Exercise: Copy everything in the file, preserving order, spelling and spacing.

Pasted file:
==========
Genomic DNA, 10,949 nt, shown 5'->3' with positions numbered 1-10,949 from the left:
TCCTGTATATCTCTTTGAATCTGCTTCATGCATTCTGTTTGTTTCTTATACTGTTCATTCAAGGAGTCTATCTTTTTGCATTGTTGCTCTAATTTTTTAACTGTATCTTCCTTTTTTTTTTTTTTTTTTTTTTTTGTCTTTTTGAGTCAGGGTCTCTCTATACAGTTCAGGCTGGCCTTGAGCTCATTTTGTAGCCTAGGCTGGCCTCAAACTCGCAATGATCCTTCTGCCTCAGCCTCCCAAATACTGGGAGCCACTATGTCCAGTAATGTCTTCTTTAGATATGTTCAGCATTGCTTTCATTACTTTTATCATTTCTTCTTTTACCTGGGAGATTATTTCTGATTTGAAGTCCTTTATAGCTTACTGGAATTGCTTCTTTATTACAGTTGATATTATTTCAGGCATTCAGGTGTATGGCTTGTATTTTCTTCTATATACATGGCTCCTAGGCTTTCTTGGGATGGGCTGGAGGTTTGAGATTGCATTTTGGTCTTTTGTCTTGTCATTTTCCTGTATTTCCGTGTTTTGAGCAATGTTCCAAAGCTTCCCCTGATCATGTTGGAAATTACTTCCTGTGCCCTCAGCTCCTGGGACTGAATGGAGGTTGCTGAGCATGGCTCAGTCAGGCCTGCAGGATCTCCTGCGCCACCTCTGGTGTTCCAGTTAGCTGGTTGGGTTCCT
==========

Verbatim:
Genomic DNA, 10,949 nt, shown 5'->3' with positions numbered 1-10,949 from the left:
TCCTGTATATCTCTTTGAATCTGCTTCATGCATTCTGTTTGTTTCTTATACTGTTCATTCAAGGAGTCTATCTTTTTGCATTGTTGCTCTAATTTTTTAACTGTATCTTCCTTTTTTTTTTTTTTTTTTTTTTTTGTCTTTTTGAGTCAGGGTCTCTCTATACAGTTCAGGCTGGCCTTGAGCTCATTTTGTAGCCTAGGCTGGCCTCAAACTCGCAATGATCCTTCTGCCTCAGCCTCCCAAATACTGGGAGCCACTATGTCCAGTAATGTCTTCTTTAGATATGTTCAGCATTGCTTTCATTACTTTTATCATTTCTTCTTTTACCTGGGAGATTATTTCTGATTTGAAGTCCTTTATAGCTTACTGGAATTGCTTCTTTATTACAGTTGATATTATTTCAGGCATTCAGGTGTATGGCTTGTATTTTCTTCTATATACATGGCTCCTAGGCTTTCTTGGGATGGGCTGGAGGTTTGAGATTGCATTTTGGTCTTTTGTCTTGTCATTTTCCTGTATTTCCGTGTTTTGAGCAATGTTCCAAAGCTTCCCCTGATCATGTTGGAAATTACTTCCTGTGCCCTCAGCTCCTGGGACTGAATGGAGGTTGCTGAGCATGGCTCAGTCAGGCCTGCAGGATCTCCTGCGCCACCTCTGGTGTTCCAGTTAGCTGGTTGGGTTCCT